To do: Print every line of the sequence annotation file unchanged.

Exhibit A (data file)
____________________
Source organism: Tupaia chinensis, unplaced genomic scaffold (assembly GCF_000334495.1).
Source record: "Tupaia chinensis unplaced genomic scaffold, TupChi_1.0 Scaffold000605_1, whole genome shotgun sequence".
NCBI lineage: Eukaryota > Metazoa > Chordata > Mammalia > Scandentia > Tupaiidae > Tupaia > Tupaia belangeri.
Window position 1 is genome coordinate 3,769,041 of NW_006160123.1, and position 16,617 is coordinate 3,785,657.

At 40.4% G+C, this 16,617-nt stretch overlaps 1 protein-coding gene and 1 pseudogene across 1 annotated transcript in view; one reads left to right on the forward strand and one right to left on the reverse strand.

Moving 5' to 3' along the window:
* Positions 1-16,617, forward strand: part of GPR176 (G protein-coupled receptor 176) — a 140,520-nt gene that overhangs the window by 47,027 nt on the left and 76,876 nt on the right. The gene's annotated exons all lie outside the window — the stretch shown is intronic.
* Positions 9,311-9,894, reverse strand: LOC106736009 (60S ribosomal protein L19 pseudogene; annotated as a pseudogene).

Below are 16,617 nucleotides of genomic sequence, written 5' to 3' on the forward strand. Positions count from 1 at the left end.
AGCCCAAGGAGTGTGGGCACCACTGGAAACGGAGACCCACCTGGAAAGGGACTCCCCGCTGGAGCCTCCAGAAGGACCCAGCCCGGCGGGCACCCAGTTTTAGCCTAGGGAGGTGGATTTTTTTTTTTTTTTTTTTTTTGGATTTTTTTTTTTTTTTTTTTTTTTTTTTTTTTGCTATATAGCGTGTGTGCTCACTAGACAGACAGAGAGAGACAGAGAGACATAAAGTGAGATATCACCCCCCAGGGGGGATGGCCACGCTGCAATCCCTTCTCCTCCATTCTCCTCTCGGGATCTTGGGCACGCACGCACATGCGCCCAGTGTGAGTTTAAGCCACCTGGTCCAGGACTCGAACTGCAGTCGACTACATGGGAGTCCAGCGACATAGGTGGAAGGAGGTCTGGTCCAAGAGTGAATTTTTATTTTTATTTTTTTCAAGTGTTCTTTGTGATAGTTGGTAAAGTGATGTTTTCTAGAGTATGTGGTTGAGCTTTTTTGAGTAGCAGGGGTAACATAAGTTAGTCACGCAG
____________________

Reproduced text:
Source organism: Tupaia chinensis, unplaced genomic scaffold (assembly GCF_000334495.1).
Source record: "Tupaia chinensis unplaced genomic scaffold, TupChi_1.0 Scaffold000605_1, whole genome shotgun sequence".
NCBI lineage: Eukaryota > Metazoa > Chordata > Mammalia > Scandentia > Tupaiidae > Tupaia > Tupaia belangeri.
Window position 1 is genome coordinate 3,769,041 of NW_006160123.1, and position 16,617 is coordinate 3,785,657.

At 40.4% G+C, this 16,617-nt stretch overlaps 1 protein-coding gene and 1 pseudogene across 1 annotated transcript in view; one reads left to right on the forward strand and one right to left on the reverse strand.

Moving 5' to 3' along the window:
* Positions 1-16,617, forward strand: part of GPR176 (G protein-coupled receptor 176) — a 140,520-nt gene that overhangs the window by 47,027 nt on the left and 76,876 nt on the right. The gene's annotated exons all lie outside the window — the stretch shown is intronic.
* Positions 9,311-9,894, reverse strand: LOC106736009 (60S ribosomal protein L19 pseudogene; annotated as a pseudogene).

Below are 16,617 nucleotides of genomic sequence, written 5' to 3' on the forward strand. Positions count from 1 at the left end.
AGCCCAAGGAGTGTGGGCACCACTGGAAACGGAGACCCACCTGGAAAGGGACTCCCCGCTGGAGCCTCCAGAAGGACCCAGCCCGGCGGGCACCCAGTTTTAGCCTAGGGAGGTGGATTTTTTTTTTTTTTTTTTTTTTGGATTTTTTTTTTTTTTTTTTTTTTTTTTTTTTTGCTATATAGCGTGTGTGCTCACTAGACAGACAGAGAGAGACAGAGAGACATAAAGTGAGATATCACCCCCCAGGGGGGATGGCCACGCTGCAATCCCTTCTCCTCCATTCTCCTCTCGGGATCTTGGGCACGCACGCACATGCGCCCAGTGTGAGTTTAAGCCACCTGGTCCAGGACTCGAACTGCAGTCGACTACATGGGAGTCCAGCGACATAGGTGGAAGGAGGTCTGGTCCAAGAGTGAATTTTTATTTTTATTTTTTTCAAGTGTTCTTTGTGATAGTTGGTAAAGTGATGTTTTCTAGAGTATGTGGTTGAGCTTTTTTGAGTAGCAGGGGTAACATAAGTTAGTCACGCAG